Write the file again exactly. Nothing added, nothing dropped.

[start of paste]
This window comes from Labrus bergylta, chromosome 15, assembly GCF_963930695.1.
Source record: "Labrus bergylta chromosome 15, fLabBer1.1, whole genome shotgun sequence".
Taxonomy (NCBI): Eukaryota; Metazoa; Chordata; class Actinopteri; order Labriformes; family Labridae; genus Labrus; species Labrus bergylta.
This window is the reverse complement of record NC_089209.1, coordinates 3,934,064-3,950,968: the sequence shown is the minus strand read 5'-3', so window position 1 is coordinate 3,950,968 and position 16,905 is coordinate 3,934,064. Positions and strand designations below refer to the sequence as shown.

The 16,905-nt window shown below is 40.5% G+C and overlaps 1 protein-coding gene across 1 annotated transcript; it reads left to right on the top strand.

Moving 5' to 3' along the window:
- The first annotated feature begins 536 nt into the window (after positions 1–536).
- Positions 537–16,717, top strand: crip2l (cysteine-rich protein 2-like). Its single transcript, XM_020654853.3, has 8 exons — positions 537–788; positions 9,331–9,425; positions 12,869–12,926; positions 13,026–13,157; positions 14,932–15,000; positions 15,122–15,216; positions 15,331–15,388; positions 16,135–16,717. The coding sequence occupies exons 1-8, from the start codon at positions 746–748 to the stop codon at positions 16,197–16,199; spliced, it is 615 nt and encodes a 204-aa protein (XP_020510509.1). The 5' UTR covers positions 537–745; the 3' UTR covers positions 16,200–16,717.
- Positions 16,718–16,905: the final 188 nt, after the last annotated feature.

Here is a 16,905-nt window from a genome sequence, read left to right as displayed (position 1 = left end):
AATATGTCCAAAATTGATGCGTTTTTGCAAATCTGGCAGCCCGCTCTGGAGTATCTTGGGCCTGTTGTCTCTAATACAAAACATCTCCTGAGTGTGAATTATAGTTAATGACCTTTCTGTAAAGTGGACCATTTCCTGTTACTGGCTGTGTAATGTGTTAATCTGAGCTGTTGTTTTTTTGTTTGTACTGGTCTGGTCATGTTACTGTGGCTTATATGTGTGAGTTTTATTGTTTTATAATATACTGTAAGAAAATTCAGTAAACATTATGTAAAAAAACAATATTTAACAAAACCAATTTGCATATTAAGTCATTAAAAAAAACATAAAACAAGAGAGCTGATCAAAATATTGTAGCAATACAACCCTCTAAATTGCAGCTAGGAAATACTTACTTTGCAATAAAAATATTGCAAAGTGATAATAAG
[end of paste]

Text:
This window comes from Labrus bergylta, chromosome 15, assembly GCF_963930695.1.
Source record: "Labrus bergylta chromosome 15, fLabBer1.1, whole genome shotgun sequence".
Taxonomy (NCBI): Eukaryota; Metazoa; Chordata; class Actinopteri; order Labriformes; family Labridae; genus Labrus; species Labrus bergylta.
This window is the reverse complement of record NC_089209.1, coordinates 3,934,064-3,950,968: the sequence shown is the minus strand read 5'-3', so window position 1 is coordinate 3,950,968 and position 16,905 is coordinate 3,934,064. Positions and strand designations below refer to the sequence as shown.

The 16,905-nt window shown below is 40.5% G+C and overlaps 1 protein-coding gene across 1 annotated transcript; it reads left to right on the top strand.

Moving 5' to 3' along the window:
- The first annotated feature begins 536 nt into the window (after positions 1–536).
- Positions 537–16,717, top strand: crip2l (cysteine-rich protein 2-like). Its single transcript, XM_020654853.3, has 8 exons — positions 537–788; positions 9,331–9,425; positions 12,869–12,926; positions 13,026–13,157; positions 14,932–15,000; positions 15,122–15,216; positions 15,331–15,388; positions 16,135–16,717. The coding sequence occupies exons 1-8, from the start codon at positions 746–748 to the stop codon at positions 16,197–16,199; spliced, it is 615 nt and encodes a 204-aa protein (XP_020510509.1). The 5' UTR covers positions 537–745; the 3' UTR covers positions 16,200–16,717.
- Positions 16,718–16,905: the final 188 nt, after the last annotated feature.

Here is a 16,905-nt window from a genome sequence, read left to right as displayed (position 1 = left end):
AATATGTCCAAAATTGATGCGTTTTTGCAAATCTGGCAGCCCGCTCTGGAGTATCTTGGGCCTGTTGTCTCTAATACAAAACATCTCCTGAGTGTGAATTATAGTTAATGACCTTTCTGTAAAGTGGACCATTTCCTGTTACTGGCTGTGTAATGTGTTAATCTGAGCTGTTGTTTTTTTGTTTGTACTGGTCTGGTCATGTTACTGTGGCTTATATGTGTGAGTTTTATTGTTTTATAATATACTGTAAGAAAATTCAGTAAACATTATGTAAAAAAACAATATTTAACAAAACCAATTTGCATATTAAGTCATTAAAAAAAACATAAAACAAGAGAGCTGATCAAAATATTGTAGCAATACAACCCTCTAAATTGCAGCTAGGAAATACTTACTTTGCAATAAAAATATTGCAAAGTGATAATAAG